US Mall Owner Taubman Tells Tenants To Pay Up

coronavirus rent tenant

U.S. mall owner Taubman is telling tenants that their rent must be paid despite the inability to meet obligations, according to a CNBC report on Sunday (March 29).

The real estate investment trust said it still has its obligations to meet — such as paying lenders on mortgages and paying for utilities, according to a memo obtained by CNBC dated March 25.

“The rental income that we receive from tenants is essential in order to meet these obligations,” Taubman said. “All tenants will be expected to meet their lease obligations.” 

The Cheesecake Factory, for example, said it could not pay rent in April and it has to furlough roughly 41,000 hourly workers.

“We are in various stages of discussions with our landlords regarding ongoing rent obligations, including the potential deferral, abatement and/or restructuring of rent otherwise payable during the period of the COVID-19 related closure,” Cheesecake Factory said in an SEC filing.

The California-based chain has furloughed about 41,000 hourly restaurant staffers because of reductions in dine-in service and “landlord closures of certain properties,” it said in the filing Wednesday (March 25)

Meanwhile, in the U.K., landlords are threatening to sue merchants who haven’t paid their rent because of government-mandated shutdowns due to the COVID-19 outbreak.

The Vietnamese noodle chain Pho, Escape Hunt and Caffe Concerto all face possible legal action, according to the Financial Times on Sunday (March 29).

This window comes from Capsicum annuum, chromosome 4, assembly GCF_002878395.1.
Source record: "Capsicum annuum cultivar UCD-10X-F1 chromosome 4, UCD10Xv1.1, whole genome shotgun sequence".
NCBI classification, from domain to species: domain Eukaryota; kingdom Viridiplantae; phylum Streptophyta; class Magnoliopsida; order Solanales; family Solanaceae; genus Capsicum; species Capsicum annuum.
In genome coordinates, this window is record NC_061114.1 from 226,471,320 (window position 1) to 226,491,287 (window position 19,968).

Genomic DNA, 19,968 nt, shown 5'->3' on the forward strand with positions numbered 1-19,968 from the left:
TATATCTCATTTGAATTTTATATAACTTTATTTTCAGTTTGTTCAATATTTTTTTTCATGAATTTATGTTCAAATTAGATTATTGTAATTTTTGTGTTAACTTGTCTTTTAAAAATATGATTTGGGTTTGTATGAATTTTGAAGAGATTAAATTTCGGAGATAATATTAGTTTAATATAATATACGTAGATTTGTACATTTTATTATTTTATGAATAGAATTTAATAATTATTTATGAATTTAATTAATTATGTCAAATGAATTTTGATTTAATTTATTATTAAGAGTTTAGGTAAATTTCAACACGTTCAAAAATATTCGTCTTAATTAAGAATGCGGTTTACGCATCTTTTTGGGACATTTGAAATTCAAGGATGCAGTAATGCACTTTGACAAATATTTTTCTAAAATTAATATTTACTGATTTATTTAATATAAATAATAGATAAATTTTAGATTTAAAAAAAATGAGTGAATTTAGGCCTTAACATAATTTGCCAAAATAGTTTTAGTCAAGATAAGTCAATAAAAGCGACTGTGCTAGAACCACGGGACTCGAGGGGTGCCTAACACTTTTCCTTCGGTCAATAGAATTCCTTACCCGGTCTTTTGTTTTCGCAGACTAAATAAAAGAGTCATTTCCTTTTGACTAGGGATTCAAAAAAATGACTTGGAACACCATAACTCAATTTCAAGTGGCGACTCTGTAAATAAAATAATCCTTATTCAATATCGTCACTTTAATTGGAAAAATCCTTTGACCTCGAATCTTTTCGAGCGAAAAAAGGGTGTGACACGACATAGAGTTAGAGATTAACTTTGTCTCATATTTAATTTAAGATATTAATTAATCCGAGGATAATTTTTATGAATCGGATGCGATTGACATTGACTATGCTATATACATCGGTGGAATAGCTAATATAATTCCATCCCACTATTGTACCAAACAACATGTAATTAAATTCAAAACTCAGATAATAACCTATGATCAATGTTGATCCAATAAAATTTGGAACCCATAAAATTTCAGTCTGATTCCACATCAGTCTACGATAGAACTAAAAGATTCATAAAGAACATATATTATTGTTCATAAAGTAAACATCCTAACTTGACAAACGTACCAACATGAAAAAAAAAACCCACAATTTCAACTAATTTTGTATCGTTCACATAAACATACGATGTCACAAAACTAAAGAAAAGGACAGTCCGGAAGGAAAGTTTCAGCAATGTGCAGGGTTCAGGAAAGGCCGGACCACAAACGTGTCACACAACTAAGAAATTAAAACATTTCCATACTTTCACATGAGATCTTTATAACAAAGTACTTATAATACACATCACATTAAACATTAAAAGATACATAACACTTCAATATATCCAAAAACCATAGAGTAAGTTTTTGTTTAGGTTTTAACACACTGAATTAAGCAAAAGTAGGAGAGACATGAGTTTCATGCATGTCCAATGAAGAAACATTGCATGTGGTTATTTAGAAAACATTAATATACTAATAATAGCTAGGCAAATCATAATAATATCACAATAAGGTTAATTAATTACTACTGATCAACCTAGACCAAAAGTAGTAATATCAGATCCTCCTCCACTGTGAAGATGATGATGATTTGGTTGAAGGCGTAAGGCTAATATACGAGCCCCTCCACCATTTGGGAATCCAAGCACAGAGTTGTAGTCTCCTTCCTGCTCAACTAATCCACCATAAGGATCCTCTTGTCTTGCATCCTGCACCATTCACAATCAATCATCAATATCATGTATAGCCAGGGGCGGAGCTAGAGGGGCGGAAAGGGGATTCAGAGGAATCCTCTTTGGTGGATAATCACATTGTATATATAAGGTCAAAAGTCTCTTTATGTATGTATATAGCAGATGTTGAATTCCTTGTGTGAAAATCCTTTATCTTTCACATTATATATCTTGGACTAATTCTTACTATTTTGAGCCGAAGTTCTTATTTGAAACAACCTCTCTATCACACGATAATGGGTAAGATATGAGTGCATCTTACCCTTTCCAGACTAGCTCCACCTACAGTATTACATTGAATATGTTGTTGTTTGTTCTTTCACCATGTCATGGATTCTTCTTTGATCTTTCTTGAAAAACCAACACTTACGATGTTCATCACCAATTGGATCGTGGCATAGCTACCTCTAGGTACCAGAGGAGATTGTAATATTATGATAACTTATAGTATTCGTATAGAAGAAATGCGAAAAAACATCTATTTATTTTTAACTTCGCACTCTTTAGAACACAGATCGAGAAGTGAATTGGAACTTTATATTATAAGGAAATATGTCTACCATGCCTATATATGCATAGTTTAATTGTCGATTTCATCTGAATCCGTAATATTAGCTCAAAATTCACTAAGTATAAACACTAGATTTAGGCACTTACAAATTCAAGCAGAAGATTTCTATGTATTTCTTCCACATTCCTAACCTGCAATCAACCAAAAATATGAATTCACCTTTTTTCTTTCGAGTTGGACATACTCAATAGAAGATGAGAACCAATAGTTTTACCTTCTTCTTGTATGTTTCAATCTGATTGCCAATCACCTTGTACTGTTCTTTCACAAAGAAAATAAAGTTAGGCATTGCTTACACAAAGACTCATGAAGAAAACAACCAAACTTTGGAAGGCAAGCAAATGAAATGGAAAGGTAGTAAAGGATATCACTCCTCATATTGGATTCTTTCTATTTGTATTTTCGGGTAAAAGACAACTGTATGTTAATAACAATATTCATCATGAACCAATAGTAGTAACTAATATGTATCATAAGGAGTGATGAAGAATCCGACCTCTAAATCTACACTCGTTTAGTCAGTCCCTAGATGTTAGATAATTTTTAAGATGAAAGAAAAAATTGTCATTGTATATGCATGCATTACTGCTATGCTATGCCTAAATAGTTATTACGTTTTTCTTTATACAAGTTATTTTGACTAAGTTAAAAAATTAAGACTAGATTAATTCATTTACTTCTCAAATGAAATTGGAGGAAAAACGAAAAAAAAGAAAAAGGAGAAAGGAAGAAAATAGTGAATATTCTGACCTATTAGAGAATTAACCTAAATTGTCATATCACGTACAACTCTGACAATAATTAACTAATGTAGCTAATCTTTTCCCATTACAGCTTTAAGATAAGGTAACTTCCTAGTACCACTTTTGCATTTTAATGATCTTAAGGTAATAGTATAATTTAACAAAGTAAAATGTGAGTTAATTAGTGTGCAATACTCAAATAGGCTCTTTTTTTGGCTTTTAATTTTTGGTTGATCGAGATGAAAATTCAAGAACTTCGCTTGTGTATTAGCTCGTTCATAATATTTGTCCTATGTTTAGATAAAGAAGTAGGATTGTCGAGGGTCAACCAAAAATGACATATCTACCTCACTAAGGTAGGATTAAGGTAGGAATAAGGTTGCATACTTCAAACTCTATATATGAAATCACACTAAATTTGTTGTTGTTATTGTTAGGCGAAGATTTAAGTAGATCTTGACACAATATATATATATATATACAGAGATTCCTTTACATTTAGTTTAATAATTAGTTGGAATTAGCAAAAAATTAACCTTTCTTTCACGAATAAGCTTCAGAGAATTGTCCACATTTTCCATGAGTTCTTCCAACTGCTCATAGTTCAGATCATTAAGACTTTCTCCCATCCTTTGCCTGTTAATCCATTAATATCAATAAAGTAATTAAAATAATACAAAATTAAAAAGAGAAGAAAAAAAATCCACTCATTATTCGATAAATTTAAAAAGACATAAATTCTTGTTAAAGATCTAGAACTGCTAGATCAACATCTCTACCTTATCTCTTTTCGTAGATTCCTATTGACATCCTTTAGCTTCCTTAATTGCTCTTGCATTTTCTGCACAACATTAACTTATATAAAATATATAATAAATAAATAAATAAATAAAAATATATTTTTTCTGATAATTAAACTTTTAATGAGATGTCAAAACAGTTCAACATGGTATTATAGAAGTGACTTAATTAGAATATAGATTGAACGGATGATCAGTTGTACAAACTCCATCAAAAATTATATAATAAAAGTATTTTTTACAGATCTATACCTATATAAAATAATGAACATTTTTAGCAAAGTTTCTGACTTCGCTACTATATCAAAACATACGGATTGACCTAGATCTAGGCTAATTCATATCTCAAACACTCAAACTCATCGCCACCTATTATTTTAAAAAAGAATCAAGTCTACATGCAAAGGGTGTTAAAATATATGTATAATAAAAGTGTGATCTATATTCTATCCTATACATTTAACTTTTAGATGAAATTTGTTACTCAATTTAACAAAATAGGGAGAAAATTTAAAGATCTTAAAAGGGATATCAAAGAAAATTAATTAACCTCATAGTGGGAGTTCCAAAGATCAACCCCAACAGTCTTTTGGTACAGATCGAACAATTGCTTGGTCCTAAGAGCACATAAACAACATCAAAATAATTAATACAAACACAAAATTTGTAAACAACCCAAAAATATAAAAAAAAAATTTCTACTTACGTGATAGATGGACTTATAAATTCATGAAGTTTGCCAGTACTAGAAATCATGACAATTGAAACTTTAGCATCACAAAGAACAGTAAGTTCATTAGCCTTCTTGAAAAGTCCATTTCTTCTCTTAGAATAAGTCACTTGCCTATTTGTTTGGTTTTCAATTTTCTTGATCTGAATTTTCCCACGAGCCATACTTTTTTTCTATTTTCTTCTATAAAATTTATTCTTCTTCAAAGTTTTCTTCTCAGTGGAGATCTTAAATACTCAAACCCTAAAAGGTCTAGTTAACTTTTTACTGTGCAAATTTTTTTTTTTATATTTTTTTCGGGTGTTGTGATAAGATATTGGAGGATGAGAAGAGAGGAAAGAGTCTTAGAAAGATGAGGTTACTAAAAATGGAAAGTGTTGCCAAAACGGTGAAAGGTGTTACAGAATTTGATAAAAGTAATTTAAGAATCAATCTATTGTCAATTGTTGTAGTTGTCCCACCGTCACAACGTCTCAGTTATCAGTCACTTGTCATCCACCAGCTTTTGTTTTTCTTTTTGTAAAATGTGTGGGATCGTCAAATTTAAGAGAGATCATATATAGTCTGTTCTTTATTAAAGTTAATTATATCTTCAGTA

At issue is the landlords continue to have their obligations to meet. The rents help pay those bills. The U.K. hasn’t granted a holiday to businesses to forgo paying their rents. The merchants, meanwhile, say a free period from rents wouldn’t be enough to help them because consumer traffic has dried up with the mandatory stay-at-home policies nations have put in place to thwart the spread of the coronavirus.



The How We Shop Report, a PYMNTS collaboration with PayPal, aims to understand how consumers of all ages and incomes are shifting to shopping and paying online in the midst of the COVID-19 pandemic. Our research builds on a series of studies conducted since March, surveying more than 16,000 consumers on how their shopping habits and payments preferences are changing as the crisis continues. This report focuses on our latest survey of 2,163 respondents and examines how their increased appetite for online commerce and digital touchless methods, such as QR codes, contactless cards and digital wallets, is poised to shape the post-pandemic economy.